The parade of prosecutions has grown longer since the corrupt-practices law was strengthened in 1998 to include "foreign companies and nationals" doing business in the United States and since the Justice Department and the S.E.C. began working together more closely to bring criminal and civil suits against violators. Some examples are:

  • In June 2002, Gautam Sengupta, a foreign national who had worked as a task manager at the World Bank in Washington, pleaded guilty to a Justice Department charge that he had directed World Bank-financed projects to a Swedish consultant in exchange for kickbacks. I
  • Early in 2003, J. Bryan Williams, a former senior executive with Mobil Oil, pleaded guilty to evading taxes on more than $7 million he received for negotiating oil deals in Kazakhstan.
  • In March of this year, the Titan Corporation, an intelligence and communications company in San Diego, pleaded guilty to violating the corrupt-practices act and agreed to pay more than $28 million to settle charges that included making $2.1 million in payments to the election campaign of Mathieu Kerekou, president of the West African nation of Benin.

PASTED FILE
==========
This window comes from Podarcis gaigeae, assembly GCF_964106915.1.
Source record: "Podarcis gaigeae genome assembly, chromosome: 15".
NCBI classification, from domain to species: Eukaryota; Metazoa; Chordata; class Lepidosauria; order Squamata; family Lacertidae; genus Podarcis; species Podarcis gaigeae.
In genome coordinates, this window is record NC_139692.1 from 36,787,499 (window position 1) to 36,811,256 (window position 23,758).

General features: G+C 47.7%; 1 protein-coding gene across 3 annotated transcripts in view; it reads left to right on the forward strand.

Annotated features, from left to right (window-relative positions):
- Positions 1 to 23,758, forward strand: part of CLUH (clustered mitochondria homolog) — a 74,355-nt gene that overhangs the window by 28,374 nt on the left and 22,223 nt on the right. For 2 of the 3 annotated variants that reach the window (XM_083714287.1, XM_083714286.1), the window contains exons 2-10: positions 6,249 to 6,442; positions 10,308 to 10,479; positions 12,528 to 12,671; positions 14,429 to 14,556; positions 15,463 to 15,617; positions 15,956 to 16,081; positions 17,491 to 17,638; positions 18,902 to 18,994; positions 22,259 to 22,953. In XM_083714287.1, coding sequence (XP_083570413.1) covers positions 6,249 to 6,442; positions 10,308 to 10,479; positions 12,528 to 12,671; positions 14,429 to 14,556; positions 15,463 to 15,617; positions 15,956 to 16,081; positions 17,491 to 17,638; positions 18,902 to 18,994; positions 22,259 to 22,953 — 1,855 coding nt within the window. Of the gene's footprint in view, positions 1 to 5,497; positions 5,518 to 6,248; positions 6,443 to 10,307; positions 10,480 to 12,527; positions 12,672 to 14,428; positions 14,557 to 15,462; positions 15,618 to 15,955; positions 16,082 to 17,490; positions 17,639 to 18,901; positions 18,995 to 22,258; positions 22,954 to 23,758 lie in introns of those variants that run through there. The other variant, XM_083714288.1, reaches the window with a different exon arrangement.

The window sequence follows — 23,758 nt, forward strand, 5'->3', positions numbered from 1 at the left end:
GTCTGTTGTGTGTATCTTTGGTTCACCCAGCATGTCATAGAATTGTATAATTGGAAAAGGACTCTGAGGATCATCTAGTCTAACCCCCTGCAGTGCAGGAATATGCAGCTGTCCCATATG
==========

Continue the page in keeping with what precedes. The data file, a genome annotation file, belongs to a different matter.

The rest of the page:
Daniel Kaufmann of the World Bank, a veteran dispenser of third world loans, estimates that illegal transactions cost the world economy some $1 trillion a year. The Sarbanes-Oxley Act of 2002, which was enacted to attack accounting fraud, like off-the-books bribes, is a new weapon in the anti-corruption battle. Many American corporations are upgrading their compliance departments, adding "foreign corrupt practices" to their portfolio of concerns, says Jay G. Martin, a lawyer who is vice president and chief compliance officer at Baker Hughes, the Houston oil field services company.

Breaching the law can lead to corporate fines of as much as $2 million and individual fines up to $100,000, as well as jail time. An easier way out might be voluntary disclosure and settlement with the Justice Department. One way to make a payment legally would be to get preapproval from the Justice Department and the S.E.C., as Goldman Sachs did before agreeing to pay a $67 million fee to Beijing power brokers to smooth the way for a joint venture in China.

Fewer than 100 cases have been prosecuted since the Foreign Corrupt Practices Act became law. Critics complain that the government goes too easy on some companies, citing a $300,000 fine that International Business Machines paid to the Securities and Exchange Commission in 2000 to settle charges that its Argentine subsidiary had paid bribes totaling $4.5 million to an Argentine bank. "I'd recommend more prosecutions and less jail time," said Allan Gerson, a lawyer who specializes in international law. He added that unfavorable publicity is often an effective penalty.

Transparency International, an antigraft watchdog in Berlin, publishes an annual corruption perceptions index, which generally ranks the Nordic countries and Singapore as the least corrupt, and places like Azerbaijan, Myanmar, Nigeria and Paraguay judged most crooked. Some specialists say that roughly two-thirds of the big multinationals find legal ways around antibribery statutes, like bartering goods and services.